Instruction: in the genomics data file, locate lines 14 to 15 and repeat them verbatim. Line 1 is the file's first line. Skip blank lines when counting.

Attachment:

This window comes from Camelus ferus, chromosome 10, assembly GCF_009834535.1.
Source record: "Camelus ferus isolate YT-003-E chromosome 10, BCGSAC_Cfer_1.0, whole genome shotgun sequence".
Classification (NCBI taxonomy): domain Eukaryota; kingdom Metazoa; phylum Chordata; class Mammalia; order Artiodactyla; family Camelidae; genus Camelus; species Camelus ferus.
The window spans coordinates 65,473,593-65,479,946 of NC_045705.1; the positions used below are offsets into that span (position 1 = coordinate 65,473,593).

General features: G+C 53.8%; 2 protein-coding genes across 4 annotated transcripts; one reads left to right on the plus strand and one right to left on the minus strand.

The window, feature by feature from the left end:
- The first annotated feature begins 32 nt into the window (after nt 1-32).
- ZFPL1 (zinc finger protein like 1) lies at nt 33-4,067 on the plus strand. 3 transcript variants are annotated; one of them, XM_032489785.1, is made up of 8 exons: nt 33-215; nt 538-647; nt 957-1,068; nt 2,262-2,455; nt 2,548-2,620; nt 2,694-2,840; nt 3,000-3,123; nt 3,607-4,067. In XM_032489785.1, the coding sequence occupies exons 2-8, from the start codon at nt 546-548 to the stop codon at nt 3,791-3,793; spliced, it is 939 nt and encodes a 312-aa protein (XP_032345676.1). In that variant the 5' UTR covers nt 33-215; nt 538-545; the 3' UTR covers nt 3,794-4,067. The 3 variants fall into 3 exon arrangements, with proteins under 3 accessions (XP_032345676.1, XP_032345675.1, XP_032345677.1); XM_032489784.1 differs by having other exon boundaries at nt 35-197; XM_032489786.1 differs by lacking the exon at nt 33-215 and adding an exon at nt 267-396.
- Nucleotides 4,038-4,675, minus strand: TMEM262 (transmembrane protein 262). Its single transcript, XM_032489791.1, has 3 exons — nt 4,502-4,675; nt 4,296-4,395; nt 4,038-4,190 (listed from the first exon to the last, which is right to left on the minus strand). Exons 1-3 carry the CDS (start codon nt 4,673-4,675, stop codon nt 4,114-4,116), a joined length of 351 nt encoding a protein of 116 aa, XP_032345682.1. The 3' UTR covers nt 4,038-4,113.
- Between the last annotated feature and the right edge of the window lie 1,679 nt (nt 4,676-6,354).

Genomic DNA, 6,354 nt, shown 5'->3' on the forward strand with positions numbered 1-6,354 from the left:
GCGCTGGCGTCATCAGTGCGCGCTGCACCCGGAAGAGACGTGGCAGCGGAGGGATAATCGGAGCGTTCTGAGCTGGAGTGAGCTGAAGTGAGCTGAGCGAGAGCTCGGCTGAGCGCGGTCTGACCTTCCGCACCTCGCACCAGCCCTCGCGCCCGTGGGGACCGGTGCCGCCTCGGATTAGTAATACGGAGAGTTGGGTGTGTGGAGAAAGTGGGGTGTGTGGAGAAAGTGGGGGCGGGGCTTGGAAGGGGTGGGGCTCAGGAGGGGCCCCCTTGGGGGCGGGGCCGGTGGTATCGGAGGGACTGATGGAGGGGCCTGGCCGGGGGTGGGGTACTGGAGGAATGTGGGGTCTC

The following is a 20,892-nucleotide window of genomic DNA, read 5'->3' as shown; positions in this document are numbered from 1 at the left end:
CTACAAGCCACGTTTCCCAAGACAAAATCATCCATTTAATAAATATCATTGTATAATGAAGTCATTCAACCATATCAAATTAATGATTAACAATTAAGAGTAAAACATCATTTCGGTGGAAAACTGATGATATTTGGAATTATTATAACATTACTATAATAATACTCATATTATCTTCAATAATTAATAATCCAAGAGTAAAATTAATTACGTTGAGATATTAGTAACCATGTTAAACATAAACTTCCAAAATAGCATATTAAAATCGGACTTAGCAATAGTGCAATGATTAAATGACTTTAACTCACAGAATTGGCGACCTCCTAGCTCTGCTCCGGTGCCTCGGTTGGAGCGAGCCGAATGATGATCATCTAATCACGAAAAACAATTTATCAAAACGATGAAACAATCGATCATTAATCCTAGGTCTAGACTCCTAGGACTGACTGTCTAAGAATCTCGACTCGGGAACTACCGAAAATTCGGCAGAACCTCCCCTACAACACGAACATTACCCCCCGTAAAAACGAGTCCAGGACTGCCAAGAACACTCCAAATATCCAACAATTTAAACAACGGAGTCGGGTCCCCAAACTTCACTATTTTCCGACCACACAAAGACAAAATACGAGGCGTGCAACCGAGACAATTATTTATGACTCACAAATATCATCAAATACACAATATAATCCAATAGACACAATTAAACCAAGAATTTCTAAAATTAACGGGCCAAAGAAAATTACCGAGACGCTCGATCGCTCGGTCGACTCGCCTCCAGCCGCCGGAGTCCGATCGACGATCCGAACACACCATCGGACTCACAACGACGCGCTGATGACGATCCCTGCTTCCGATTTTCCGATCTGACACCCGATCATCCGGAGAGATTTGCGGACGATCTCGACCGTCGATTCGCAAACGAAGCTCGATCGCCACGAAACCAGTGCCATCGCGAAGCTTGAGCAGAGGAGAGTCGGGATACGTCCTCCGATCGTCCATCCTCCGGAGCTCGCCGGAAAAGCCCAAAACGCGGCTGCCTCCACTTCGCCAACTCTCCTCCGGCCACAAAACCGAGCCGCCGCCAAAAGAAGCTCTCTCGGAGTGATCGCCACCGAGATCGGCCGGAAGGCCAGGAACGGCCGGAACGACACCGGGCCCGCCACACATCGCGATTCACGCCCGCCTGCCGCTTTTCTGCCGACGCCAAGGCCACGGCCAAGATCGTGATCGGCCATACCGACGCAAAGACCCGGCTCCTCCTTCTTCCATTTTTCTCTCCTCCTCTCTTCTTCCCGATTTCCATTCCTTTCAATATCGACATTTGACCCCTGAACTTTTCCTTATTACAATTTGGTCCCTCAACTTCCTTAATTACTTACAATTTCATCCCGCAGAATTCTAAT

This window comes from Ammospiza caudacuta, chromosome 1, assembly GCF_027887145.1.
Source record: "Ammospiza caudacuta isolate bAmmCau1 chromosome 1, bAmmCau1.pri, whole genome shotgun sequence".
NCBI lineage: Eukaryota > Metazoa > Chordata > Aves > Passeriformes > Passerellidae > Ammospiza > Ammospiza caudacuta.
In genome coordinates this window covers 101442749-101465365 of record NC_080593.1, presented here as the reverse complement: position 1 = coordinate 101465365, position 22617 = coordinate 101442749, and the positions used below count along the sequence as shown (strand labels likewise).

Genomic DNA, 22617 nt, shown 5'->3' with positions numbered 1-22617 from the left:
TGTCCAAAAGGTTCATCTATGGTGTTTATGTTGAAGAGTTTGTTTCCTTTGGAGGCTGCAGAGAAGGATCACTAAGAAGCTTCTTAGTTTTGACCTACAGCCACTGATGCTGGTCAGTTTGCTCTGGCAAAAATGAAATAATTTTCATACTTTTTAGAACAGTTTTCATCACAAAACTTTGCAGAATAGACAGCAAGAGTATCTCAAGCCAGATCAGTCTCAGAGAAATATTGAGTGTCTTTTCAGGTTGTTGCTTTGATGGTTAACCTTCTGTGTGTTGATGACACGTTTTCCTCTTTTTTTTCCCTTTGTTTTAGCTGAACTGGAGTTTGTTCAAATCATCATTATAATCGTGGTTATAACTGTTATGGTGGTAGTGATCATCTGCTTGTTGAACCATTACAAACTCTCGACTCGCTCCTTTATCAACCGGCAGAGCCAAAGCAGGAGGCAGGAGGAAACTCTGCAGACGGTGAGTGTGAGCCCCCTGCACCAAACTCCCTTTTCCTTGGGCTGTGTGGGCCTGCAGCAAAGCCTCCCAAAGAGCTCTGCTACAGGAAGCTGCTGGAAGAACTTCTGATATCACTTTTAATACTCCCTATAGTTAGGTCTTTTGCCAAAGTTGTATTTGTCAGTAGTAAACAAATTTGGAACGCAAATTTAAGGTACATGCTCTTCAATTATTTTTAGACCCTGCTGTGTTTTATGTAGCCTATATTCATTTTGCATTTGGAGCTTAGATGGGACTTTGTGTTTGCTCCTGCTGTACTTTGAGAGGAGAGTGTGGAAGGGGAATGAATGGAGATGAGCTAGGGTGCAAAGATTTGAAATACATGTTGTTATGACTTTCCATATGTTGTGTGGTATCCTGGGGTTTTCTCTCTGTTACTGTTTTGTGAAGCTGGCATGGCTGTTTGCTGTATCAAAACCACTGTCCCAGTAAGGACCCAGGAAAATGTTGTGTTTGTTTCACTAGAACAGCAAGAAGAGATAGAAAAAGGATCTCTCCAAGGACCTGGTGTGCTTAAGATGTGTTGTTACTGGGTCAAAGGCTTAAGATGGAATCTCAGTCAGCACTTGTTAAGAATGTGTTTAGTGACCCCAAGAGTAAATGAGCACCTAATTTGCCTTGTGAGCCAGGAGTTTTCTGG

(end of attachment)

CTACAAGCCACGTTTCCCAAGACAAAATCATCCATTTAATAAATATCATTGTATAATGAAGTCATTCAACCATATCAAATTAATGATTAACAATTAAGAGTAAAACATCATTTCGGTGGAAAACTGATGATATTTGGAATTATTATAACATTACTATAATAATACTCATATTATCTTCAATAATTAATAATCCAAGAGTAAAATTAATTACGTTGAGATATTAGTAACCATGTTAAACATAAACTTCCAAAATAGCATATTAAAATCGGACTTAGCAATAGTGCAATGATTAAATGACTTTAACTCACAGAATTGGCGACCTCCTAGCTCTGCTCCGGTGCCTCGGTTGGAGCGAGCCGAATGATGATCATCTAATCACGAAAAACAATTTATCAAAACGATGAAACAATCGATCATTAATCCTAGGTCTAGACTCCTAGGACTGACTGTCTAAGAATCTCGACTCGGGAACTACCGAAAATTCGGCAGAACCTCCCCTACAACACGAACATTACCCCCCGTAAAAACGAGTCCAGGACTGCCAAGAACACTCCAAATATCCAACAATTTAAACAACGGAGTCGGGTCCCCAAACTTCACTATTTTCCGACCACACAAAGACAAAATACGAGGCGTGCAACCGAGACAATTATTTATGACTCACAAATATCATCAAATACACAATATAATCCAATAGACACAATTAAACCAAGAATTTCTAAAATTAACGGGCCAAAGAAAATTACCGAGACGCTCGATCGCTCGGTCGACTCGCCTCCAGCCGCCGGAGTCCGATCGACGATCCGAACACACCATCGGACTCACAACGACGCGCTGATGACGATCCCTGCTTCCGATTTTCCGATCTGACACCCGATCATCCGGAGAGATTTGCGGACGATCTCGACCGTCGATTCGCAAACGAAGCTCGATCGCCACGAAACCAGTGCCATCGCGAAGCTTGAGCAGAGGAGAGTCGGGATACGTCCTCCGATCGTCCATCCTCCGGAGCTCGCCGGAAAAGCCCAAAACGCGGCTGCCTCCACTTCGCCAACTCTCCTCCGGCCACAAAACCGAGCCGCCGCCAAAAGAAGCTCTCTCGGAGTGATCGCCACCGAGATCGGCCGGAAGGCCAGGAACGGCCGGAACGACACCGGGCCCGCCACACATCGCGATTCACGCCCGCCTGCCGCTTTTCTGCCGACGCCAAGGCCACGGCCAAGATCGTGATCGGCCATACCGACGCAAAGACCCGGCTCCTCCTTCTTCCATTTTTCTCTCCTCCTCTCTTCTTCCCGATTTCCATTCCTTTCAATATCGACATTTGACCCCTGAACTTTTCCTTATTACAATTTGGTCCCTCAACTTCCTTAATTACTTACAATTTCATCCCGCAGAATTCTAAT

This window comes from Ammospiza caudacuta, chromosome 1, assembly GCF_027887145.1.